As discussed above, the `point of no return' in stress-induced apoptosis is irreparable damage to the mitochondrial OM. Breaching the OM releases proteins from the mitochondrial intermembrane space into the cytosol to rapidly activate caspases. The major weapon in the mitochondrial arsenal is cytochrome c, which, when introduced into the cytosol, binds to Apaf-1 and instigates the assembly of the apoptosome and the activation of caspase-9, caspase-3, caspase-6 and caspase-7. Activated caspases rapidly cleave multiple substrates (Dix et al., 2008; Luthi and Martin, 2007) and cause the cell to become packaged into `bite-sized' pieces that display `eat-me' signals for resident phagocytes, which take up and degrade the remnants of apoptotic cells (Ravichandran and Lorenz, 2007). Notably, these caspases act downstream of the point of no return and, therefore, blocking their activation by genetic ablation of either apaf1 or caspase9 delays cell death but does not prevent a loss of clonogenicity or eventual cell death (Ekert et al., 2004). This caspase-independent cell death is generally slower than apoptosis and resembles necrosis in that the cell dies due to loss of mitochondrial function (Chautan et al., 1999). From a functional perspective, this bifurcated attack on cell viability – shutting down mitochondrial function while activating deadly caspases – makes sense, as it guarantees the death of unwanted cells.
It is noteworthy that a role for MOMP is not universally conserved in Bcl-2-regulated apoptosis (Fig. 1). For example, although the apoptosis that occurs during the development of the nematode Caenorhabditis elegans is exquisitely controlled by Bcl-2 homologues, it does not appear to involve cytochrome c (Yuan, 2006). C. elegans expresses three Bcl-2 homologues (the BH3-only proteins Egl-1 and Ced-13, and the pro-survival protein Ced-9) but no bona fide Bak-like or Bax-like protein that induces MOMP. Even a pro-apoptotic mutant form of Ced-9 does not cause mitochondrial disruption (Hengartner and Horvitz, 1994). Likewise, MOMP does not have a confirmed role in cell death in Drosophila melanogaster (Dorstyn et al., 2002; Zimmermann et al., 2002). Although MOMP might not be needed in the cell death programs of the small, short-lived nematode and fly, mitochondria are still involved because several of their Bcl-2 homologues localise to the OM. Furthermore, Ced-9 has been shown to regulate mitochondrial fission (Delivani et al., 2006), suggesting that Bcl-2 homologues have an important role at mitochondria that is independent of regulating apoptosis. Whether MOMP has been subverted in the apoptotic programs of the worm and fly, or whether it evolved to play a key role in mammalian apoptosis, is unclear (Oberst et al., 2008; Yuan, 2006). However, Bak- or Bax-mediated MOMP is recognised as the point of no return in mammalian apoptosis.
BH3:groove interface in killer complexes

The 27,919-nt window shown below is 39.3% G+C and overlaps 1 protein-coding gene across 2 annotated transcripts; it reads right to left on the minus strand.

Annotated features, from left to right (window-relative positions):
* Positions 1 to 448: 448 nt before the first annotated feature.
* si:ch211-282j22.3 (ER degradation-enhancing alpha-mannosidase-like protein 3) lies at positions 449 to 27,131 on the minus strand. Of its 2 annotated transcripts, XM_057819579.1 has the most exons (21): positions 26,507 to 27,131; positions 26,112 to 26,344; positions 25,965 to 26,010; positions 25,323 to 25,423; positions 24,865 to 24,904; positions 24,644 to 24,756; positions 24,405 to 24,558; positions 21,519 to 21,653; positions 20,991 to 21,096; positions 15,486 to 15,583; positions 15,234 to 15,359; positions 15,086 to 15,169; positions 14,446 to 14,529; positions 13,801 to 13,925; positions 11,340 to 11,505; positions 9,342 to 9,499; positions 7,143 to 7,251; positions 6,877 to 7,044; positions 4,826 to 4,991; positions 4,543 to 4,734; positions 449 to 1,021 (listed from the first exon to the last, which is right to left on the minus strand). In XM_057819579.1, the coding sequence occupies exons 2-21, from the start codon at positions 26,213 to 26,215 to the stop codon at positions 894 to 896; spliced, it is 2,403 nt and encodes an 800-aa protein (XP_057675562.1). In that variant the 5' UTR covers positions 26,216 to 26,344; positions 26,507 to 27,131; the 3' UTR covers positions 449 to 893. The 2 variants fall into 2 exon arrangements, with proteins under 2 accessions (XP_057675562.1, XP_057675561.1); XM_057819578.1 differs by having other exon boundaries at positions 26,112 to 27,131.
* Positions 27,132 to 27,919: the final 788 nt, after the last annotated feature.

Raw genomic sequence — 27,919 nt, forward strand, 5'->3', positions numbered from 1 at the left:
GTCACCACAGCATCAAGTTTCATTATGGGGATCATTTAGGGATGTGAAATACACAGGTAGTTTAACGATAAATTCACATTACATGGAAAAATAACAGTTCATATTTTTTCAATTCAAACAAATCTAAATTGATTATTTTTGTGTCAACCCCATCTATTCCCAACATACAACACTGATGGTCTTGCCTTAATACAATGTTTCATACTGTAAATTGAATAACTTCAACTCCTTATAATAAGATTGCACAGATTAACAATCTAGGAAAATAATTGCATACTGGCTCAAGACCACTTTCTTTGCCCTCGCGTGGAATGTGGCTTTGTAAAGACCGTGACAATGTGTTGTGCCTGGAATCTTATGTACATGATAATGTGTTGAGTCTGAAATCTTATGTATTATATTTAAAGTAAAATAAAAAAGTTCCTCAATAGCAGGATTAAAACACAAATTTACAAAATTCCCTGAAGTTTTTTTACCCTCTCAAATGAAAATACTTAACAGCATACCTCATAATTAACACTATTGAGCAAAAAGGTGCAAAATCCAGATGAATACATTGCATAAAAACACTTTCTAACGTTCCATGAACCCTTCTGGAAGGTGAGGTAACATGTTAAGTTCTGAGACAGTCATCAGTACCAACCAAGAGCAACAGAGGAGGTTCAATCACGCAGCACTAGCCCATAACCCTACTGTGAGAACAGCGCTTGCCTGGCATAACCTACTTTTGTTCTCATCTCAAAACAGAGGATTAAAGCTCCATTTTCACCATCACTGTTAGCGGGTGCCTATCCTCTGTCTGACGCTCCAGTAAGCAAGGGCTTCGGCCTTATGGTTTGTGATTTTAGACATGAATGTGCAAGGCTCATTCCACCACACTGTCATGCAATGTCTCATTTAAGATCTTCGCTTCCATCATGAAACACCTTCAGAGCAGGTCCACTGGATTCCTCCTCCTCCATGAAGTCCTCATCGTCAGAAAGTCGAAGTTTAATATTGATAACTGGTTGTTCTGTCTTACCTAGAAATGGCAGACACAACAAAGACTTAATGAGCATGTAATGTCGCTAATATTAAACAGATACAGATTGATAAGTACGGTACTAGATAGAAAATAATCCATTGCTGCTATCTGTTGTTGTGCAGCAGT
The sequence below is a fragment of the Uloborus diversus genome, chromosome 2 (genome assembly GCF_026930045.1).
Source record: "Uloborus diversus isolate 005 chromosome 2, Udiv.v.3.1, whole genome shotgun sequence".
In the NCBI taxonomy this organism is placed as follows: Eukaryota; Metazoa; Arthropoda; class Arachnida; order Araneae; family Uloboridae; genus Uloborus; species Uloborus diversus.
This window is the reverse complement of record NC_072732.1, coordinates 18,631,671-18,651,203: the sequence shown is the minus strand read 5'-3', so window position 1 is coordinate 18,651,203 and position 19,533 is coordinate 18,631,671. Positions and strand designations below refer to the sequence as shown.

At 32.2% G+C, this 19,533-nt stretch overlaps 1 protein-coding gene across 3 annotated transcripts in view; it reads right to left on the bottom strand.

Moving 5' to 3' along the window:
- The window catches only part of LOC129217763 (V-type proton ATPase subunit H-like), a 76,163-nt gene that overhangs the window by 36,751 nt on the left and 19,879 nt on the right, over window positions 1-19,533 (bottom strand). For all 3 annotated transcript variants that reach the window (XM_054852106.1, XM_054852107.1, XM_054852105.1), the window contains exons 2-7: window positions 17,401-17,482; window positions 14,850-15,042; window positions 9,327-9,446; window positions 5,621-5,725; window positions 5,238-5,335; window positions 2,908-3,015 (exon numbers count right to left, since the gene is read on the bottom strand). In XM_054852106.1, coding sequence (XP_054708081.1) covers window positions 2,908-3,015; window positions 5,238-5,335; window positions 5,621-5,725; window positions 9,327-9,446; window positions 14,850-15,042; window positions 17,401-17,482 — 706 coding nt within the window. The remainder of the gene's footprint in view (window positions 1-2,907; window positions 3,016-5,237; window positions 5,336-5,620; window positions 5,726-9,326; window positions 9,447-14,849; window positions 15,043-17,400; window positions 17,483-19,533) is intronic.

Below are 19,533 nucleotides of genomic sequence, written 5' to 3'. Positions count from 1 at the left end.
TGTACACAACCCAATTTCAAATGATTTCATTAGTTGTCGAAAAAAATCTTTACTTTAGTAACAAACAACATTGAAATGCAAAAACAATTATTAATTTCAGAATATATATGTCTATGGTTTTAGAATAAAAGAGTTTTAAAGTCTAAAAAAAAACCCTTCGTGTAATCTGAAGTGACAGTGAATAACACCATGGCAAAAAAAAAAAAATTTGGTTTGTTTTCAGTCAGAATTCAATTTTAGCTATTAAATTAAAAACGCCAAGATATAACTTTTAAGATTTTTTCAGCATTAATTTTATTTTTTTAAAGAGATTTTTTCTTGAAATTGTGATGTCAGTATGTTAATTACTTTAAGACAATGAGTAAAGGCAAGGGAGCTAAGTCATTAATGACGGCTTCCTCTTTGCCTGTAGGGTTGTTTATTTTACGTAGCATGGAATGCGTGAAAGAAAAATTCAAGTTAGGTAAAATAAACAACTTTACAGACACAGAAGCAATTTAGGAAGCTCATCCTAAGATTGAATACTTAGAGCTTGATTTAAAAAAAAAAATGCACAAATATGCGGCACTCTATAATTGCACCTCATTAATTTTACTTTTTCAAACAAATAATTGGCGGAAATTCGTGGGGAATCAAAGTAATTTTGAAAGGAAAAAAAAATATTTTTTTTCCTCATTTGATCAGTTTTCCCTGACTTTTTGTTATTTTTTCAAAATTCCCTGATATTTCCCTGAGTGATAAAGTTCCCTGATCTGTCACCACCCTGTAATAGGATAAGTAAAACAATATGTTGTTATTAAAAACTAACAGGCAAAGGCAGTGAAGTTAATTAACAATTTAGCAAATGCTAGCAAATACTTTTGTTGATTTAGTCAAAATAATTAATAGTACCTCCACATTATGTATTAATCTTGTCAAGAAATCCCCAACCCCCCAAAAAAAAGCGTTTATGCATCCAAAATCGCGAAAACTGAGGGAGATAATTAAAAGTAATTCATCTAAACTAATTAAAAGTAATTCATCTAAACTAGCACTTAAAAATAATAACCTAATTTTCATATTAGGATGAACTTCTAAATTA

It has been known for some time that MOMP and apoptosis are associated with a major conformational change in the structure of Bak and Bax, and that the activated form of these proteins oligomerises to contribute to the permeabilisation of the mitochondrial OM (Korsmeyer et al., 2000; Wei et al., 2000). Although structures of activated Bak and Bax are not yet available, it is clear that delineating each step in their activation will help to elucidate not only how Bak and Bax form the pore complex that mediates MOMP, but also how the function of these proteins is regulated.
Early activation of Bax and Bak
An early step of Bax activation is its translocation from the cytosol to the mitochondrial OM (Fig. 3) (Wolter et al., 1997). This involves the C-terminal transmembrane (TM) domain of Bax losing its attachment to the hydrophobic surface groove, and the insertion of the TM domain into the OM (Nechushtan et al., 1999; Suzuki et al., 2000). Translocation is not required for Bak, as it is already inserted into the OM in healthy cells (Fig. 3). Another conformational change that occurs during activation is at the N-terminus – epitopes in this region of both Bak and Bax become exposed during apoptosis (Griffiths et al., 1999; Nechushtan et al., 1999). The epitope that is recognised by the active-conformation-specific antibody, clone 6A7, maps to the beginning of α-helix 1 of Bax (Hsu and Youle, 1998), which indicates that this helix may reposition during apoptosis.
Exposure of the BH3 domain and formation of symmetric homodimers
We recently reported that Bak activation involves the exposure of its BH3 domain, which then binds to the hydrophobic surface groove of another activated Bak molecule (Dewson et al., 2008). The resulting BH3:groove interface was found to be required for Bak function because preventing BH3 exposure, or adding antibodies specific for the BH3 domain, blocked Bak oligomerisation and prevented MOMP. An equivalent BH3:groove interaction also forms between Bax molecules during apoptosis (our unpublished data), which is consistent with findings that the region between α-helices 2-5 is important for Bax oligomerisation (George et al., 2007). The BH3 domain is located in α-helix 2, and contains four conserved hydrophobic residues that face towards the hydrophobic core of the protein (Fig. 4). Therefore, the eversion of the BH3 domain during the activation of Bax and Bak is a key step that allows the exposed hydrophobic residues to bind to the hydrophobic groove of partner Bak and Bax molecules (Fig. 3), and probably also to the groove of pro-survival proteins (see below). Whether the exposure of the BH3 domain occurs before or after the exposure of the epitope found on α-helix 1 during Bax and Bak activation is not yet known, as the flexible loop between α-helices 1 and 2 (Fig. 4) could, in theory, allow each conformational change to occur independently.